He spent 26 hours on the side of Mount Roberts with only a raincoat to shield him from the wind and rain.
New Yorker Andrew Tse took a wrong turn while hiking in Juneau Thursday, slipped on a rock and slid down the mountainside before landing on a small ledge with barely any room to stand. But he also wasn’t able to get himself back to the trail.
Talking to the Empire from his room at Bartlett Regional Hospital, the 26-year-old cruise ship worker for Celebrity Cruise lines recalled his story of being rescued.
He wasn’t badly hurt, “no broken bones, thank God, only a couple of scratches,” he said.
He said had taken the Mount Roberts Tramway up to the trail around 3:30 p.m. Thursday, but going back down, he said he got lost and then stuck when he slid down the mountain.
He called a colleague who informed the cruise ship staff, who in turn called 911. However, due to the stormy weather that day, rescue crews weren’t immediately able to get him off the mountain.
“Unfortunately, the weather conditions were unfavorable,” Tse said. “It was foggy, windy, cold, raining … everything. I had nothing but a raincoat to keep me warm.”
A number of agencies were called in to assist with the rescue. The effort was coordinated by the Alaska State Troopers and involved Juneau Mountain Rescue, Sitka Mountain Rescue, Alaska SEADOGS, the National Weather Service, U.S. Coast Guard, Capital City/Fire Rescue and the Red Cross.
At one point, a Coast Guard helicopter was called in but because of 80-mile-an-hour winds was not able to help. According to a dispatch from the Alaska State Troopers, Tse was able to provide his GPS location using his cellphone. He was located in the area of Snowslide Creek, west of Gastineau Peak at an elevation of about 2,700 feet.
According to Jackie Ebert with Juneau Mountain Rescue, Tse was located about 500 feet below the trail about a mile from the tram.
“There wasn’t much room at all,” Tse said, referring to the ledge. “I stayed up the whole night. Literally my focus was not to fall any further down. The majority of my time at night was making sure I didn’t move too much.”
Ebert told the Empire that an initial JMR crew of two arrived on the scene arrived on the scene at approximately 11 p.m. They decided that they weren’t properly equipped to safely rescue Tse, given the terrain and the weather. According to the National Weather Service, temperatures that night went down to 44 degrees Fahrenheit with gust of wind reaching 28 mph.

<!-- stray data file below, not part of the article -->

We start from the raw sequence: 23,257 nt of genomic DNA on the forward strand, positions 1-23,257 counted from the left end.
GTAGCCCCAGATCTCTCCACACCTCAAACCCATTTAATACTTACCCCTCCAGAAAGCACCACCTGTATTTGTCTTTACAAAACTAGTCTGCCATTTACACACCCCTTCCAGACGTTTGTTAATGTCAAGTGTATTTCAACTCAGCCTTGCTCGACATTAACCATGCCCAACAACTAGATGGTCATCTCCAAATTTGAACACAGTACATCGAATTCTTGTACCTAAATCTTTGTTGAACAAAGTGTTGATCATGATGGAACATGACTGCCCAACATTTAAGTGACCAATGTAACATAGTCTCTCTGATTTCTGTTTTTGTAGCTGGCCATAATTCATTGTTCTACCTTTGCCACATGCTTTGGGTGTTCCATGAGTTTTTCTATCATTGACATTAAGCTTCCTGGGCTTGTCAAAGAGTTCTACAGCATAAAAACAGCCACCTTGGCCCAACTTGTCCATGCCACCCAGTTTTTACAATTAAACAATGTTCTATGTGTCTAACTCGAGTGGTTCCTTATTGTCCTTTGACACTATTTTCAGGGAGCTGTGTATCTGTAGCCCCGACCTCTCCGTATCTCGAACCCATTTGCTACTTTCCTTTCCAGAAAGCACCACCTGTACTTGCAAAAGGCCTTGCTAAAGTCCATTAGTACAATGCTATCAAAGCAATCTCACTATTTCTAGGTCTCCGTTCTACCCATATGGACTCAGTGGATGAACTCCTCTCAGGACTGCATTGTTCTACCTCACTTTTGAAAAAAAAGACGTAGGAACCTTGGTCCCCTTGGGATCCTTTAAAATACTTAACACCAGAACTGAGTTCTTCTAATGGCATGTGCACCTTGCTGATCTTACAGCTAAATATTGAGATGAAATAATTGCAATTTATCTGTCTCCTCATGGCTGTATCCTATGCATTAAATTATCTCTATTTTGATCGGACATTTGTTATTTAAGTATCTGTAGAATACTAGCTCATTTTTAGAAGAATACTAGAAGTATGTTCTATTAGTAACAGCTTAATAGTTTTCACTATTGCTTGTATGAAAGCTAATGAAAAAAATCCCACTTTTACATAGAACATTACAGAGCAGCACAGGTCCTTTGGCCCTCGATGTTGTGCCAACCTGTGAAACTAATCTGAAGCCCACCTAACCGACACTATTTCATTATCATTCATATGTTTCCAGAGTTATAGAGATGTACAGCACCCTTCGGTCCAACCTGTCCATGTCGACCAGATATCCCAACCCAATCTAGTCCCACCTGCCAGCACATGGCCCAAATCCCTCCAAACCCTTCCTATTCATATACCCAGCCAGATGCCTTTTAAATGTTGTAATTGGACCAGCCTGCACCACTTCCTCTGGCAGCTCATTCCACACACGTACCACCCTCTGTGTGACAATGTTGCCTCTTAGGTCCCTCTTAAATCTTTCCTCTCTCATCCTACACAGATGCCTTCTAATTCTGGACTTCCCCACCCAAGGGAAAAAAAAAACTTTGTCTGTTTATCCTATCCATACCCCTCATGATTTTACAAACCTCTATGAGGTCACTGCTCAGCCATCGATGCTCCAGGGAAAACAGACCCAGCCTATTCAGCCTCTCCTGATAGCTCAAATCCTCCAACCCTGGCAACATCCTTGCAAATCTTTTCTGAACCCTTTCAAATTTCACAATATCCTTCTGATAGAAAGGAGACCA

Based on the conditions, the JMR team decided that the kind of rope system they would need to safely rescue Tse would require more people, Ebert told the Empire.
The Coast Guard was called in the between 2 and 3 in the morning Friday, and brought with them members of the Sitka Mountain Rescue team.
Eventually, rescue crews were able to reach Tse and attach him to a harness. With the help of rescuers, Tse was able to climb back up to the trail and walk to the tram station. They were able to bring Tse back down using the tram. Goldbelt staff kept the tram running through the night to facilitate the rescue effort, Ebert said.
“At that point they were able to feed me, hydrate me,” Tse said. Rescuers gave him, “a couple of crackers and donuts, things high in sugar and calories, just so my body could get something in its system after not eating for so long.”
Tse was taken directly to Bartlett Regional Hospital where staff checked his vitals. Tse was in stable condition Monday morning, according to Bartlett spokesperson Katie Bausler. Tse said that when he is eventually discharged he’ll meet up with his cruise ship and then make a decision if he wants to continue working or return home to recover.
Speaking with the Empire Monday, Tse sounded calm and thankful his ordeal was over.
“It was scary,” he said, “but it was reassuring at least when I saw (the rescuers). I knew that help was on the way.”
Tse said he was very thankful to JMR and all the agencies that helped to bring him down in the safest way possible.
Capital City Fire/Rescue Assistant Chief Travis Meade told the Empire that he was impressed by Tse’s ability to walk himself to the tram after spending the night on the side of the mountain.
“That really helped,” Meade said. If rescuers had had to carry Tse out, “that would’ve prolonged his exposure,” Meade said.
Meade encouraged hikers to always be prepared.
“If you’re hiking in Southeast Alaska, conditions can change quickly,” he said. He urged people to bring extra layers and if they get into trouble, call for help as early as possible.
But most of all, “stay on the trails,” he said.
• Contact reporter Peter Segall at 523-2228 or firstname.lastname@example.org.